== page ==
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Twitter and Tear Gas: The Power and Fragility of Networked Protest Hardcover – May 16, 2017
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Salient material presented in an understandable way, the contents of this book will remain relevant long after the next platform/paradigm for outreach arrives. "Twitter and Tear Gas" should be required reading for anyone hoping to claim or achieve social awareness.
Some example passages:
"Thanks to a Facebook page, perhaps for the first time in history, an internet user could click yes on an electronic invitation to a revolution."
"However, these perspectives assume that people who connect online are doing things only online, and that the online world is somehow less real than, and disconnected from, the offline one."
"Digital tools have changed the ecology of the public sphere and have profoundly reshaped the architecture of connectivity. Social movements were quick to adopt these tools and to use them to challenge power. There is no reason, however, to believe that affordances of digital technology are like Thor’s hammer, which only the pure of heart can pick up, and only for a single purpose."
Three areas of the book really stand out to me: her observations and anecdotes about how today's platforms enable very small groups of people to drive large movements very quickly; the advantages and disadvantages these movements have because they are generally consensually led rather than hierarchical, and the close relationship between users, the corporations of the social platforms they use, and their interaction with the nation-states in which they operate.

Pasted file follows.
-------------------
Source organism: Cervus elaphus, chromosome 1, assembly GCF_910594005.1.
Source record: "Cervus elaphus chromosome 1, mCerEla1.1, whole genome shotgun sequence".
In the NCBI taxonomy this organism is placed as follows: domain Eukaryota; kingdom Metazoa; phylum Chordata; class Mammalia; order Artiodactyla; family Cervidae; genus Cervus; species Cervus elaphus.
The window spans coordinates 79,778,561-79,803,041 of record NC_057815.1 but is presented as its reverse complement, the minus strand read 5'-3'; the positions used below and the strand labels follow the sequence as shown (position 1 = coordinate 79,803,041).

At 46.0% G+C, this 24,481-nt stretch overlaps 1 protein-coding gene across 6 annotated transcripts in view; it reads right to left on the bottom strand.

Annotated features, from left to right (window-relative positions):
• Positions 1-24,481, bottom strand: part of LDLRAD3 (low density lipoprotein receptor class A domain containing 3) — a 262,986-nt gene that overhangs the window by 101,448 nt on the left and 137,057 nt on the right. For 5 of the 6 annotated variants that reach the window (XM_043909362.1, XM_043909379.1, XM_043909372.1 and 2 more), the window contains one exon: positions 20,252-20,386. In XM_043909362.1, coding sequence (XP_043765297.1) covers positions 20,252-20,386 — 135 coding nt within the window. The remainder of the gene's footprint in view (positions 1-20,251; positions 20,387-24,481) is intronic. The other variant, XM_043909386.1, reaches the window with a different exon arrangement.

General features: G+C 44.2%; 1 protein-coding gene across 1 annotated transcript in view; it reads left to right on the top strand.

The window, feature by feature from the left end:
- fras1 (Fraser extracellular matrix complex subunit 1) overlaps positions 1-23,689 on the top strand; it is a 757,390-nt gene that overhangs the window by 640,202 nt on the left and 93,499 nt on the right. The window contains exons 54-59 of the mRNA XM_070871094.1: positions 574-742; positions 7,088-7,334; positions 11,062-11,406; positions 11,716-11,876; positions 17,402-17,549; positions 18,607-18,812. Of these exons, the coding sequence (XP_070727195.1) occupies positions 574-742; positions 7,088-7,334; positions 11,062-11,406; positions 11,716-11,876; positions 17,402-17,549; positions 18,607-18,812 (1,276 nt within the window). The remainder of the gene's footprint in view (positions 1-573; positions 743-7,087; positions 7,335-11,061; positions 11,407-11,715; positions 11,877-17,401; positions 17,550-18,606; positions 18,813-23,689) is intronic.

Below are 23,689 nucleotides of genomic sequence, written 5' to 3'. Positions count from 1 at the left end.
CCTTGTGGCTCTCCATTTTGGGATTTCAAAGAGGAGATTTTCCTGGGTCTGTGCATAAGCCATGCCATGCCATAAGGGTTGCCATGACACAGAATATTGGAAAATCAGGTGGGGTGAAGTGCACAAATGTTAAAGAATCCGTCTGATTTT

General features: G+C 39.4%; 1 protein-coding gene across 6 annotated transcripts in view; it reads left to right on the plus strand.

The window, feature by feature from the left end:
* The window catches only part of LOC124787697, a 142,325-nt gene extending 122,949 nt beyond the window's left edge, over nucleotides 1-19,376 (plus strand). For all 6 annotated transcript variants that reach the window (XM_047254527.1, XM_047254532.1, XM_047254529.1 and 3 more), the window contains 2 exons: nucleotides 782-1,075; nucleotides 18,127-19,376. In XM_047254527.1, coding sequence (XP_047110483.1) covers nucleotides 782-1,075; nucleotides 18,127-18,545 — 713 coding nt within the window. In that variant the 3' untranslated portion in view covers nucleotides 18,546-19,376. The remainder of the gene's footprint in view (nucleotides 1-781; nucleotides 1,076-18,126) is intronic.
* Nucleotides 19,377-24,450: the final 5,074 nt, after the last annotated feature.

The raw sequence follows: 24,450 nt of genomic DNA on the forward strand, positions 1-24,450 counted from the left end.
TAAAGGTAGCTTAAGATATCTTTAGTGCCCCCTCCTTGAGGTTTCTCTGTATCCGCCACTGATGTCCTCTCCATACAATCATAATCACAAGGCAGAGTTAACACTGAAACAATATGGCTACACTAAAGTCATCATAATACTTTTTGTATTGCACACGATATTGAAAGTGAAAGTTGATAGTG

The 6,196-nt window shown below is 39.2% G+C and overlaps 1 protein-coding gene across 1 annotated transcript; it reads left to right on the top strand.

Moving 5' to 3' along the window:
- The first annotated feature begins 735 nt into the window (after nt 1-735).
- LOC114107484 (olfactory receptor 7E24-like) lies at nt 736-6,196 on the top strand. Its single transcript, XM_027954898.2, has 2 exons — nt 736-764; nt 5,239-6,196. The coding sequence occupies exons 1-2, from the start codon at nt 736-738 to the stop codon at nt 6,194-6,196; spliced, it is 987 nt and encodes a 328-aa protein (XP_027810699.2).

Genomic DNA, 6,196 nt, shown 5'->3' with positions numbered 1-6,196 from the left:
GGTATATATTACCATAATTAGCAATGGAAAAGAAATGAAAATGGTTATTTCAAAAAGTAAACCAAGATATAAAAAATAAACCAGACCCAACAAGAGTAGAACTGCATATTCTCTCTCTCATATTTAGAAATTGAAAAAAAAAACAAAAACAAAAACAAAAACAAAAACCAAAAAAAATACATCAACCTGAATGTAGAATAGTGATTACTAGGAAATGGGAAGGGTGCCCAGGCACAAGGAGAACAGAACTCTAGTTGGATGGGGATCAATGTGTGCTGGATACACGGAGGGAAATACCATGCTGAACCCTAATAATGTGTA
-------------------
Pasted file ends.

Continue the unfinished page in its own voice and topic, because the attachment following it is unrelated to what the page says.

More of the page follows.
Tufecki also advances the capacities and signals model for how these networks operate. There I think she might have done somewhat better --- or perhaps I lost the thread of her argument, as my background is more technical than sociological. The model seems sound (although I am not qualified to dispute it), but could have been called out more clearly in some ways from her relating of specific observations and trends. To her credit, she does a good job of summarizing the model in both the introduction and conclusion. This may be a weak point to the academic reader, although I imagine her model is --- or will be --- better-covered in her writing targeted specifically at that audience.
The material she presents is accessible to anyone, but I think has special value for three groups of people: those attempting to implement change using today's networked mediums, those studying trends and developments in Internet culture, and those working on Internet technologies that should be aware that their work has real social consequences that are difficult to foresee in advance.